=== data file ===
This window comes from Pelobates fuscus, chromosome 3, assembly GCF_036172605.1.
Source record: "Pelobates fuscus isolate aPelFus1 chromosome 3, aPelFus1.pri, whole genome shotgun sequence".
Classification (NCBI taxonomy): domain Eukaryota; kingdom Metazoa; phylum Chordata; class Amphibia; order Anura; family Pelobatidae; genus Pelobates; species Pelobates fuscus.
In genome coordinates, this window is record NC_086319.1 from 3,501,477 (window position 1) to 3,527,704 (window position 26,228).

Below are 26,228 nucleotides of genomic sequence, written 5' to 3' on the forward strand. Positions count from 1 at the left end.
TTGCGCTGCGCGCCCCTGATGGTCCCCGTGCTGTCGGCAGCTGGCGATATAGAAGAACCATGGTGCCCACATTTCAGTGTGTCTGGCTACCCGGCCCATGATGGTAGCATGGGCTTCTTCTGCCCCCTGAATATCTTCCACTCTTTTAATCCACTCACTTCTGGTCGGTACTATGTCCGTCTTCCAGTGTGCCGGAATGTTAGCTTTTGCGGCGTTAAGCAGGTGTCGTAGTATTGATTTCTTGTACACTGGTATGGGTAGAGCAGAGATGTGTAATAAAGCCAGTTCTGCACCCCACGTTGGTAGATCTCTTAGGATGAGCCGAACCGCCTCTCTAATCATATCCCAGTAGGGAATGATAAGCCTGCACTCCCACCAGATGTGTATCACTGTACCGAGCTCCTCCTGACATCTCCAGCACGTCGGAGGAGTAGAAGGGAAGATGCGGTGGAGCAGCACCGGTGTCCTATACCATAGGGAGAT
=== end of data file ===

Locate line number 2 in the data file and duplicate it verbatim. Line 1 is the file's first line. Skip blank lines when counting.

Source record: "Pelobates fuscus isolate aPelFus1 chromosome 3, aPelFus1.pri, whole genome shotgun sequence".